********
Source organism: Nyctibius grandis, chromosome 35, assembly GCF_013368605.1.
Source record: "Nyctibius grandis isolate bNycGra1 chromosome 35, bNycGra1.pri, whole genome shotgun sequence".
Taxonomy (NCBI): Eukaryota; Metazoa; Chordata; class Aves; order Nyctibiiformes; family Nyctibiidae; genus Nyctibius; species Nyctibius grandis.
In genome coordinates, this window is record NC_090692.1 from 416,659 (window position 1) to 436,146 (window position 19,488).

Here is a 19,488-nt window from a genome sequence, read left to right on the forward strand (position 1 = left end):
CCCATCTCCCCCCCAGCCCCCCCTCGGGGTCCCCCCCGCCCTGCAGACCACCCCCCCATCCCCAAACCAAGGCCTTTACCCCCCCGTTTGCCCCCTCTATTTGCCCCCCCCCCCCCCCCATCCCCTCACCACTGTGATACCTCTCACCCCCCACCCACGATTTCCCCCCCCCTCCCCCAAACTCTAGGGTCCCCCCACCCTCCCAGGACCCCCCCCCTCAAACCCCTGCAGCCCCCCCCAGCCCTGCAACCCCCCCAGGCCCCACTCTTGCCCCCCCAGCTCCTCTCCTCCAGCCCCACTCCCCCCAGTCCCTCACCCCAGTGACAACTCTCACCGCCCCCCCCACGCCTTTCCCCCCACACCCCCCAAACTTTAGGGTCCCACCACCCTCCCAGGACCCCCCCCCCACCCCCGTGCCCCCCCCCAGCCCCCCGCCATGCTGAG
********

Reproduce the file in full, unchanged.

Source organism: Nyctibius grandis, chromosome 35, assembly GCF_013368605.1.
Source record: "Nyctibius grandis isolate bNycGra1 chromosome 35, bNycGra1.pri, whole genome shotgun sequence".
Taxonomy (NCBI): Eukaryota; Metazoa; Chordata; class Aves; order Nyctibiiformes; family Nyctibiidae; genus Nyctibius; species Nyctibius grandis.
In genome coordinates, this window is record NC_090692.1 from 416,659 (window position 1) to 436,146 (window position 19,488).

Here is a 19,488-nt window from a genome sequence, read left to right on the forward strand (position 1 = left end):
CCCATCTCCCCCCCAGCCCCCCCTCGGGGTCCCCCCCGCCCTGCAGACCACCCCCCCATCCCCAAACCAAGGCCTTTACCCCCCCGTTTGCCCCCTCTATTTGCCCCCCCCCCCCCCCCATCCCCTCACCACTGTGATACCTCTCACCCCCCACCCACGATTTCCCCCCCCCTCCCCCAAACTCTAGGGTCCCCCCACCCTCCCAGGACCCCCCCCCTCAAACCCCTGCAGCCCCCCCCAGCCCTGCAACCCCCCCAGGCCCCACTCTTGCCCCCCCAGCTCCTCTCCTCCAGCCCCACTCCCCCCAGTCCCTCACCCCAGTGACAACTCTCACCGCCCCCCCCACGCCTTTCCCCCCACACCCCCCAAACTTTAGGGTCCCACCACCCTCCCAGGACCCCCCCCCCACCCCCGTGCCCCCCCCCAGCCCCCCGCCATGCTGAG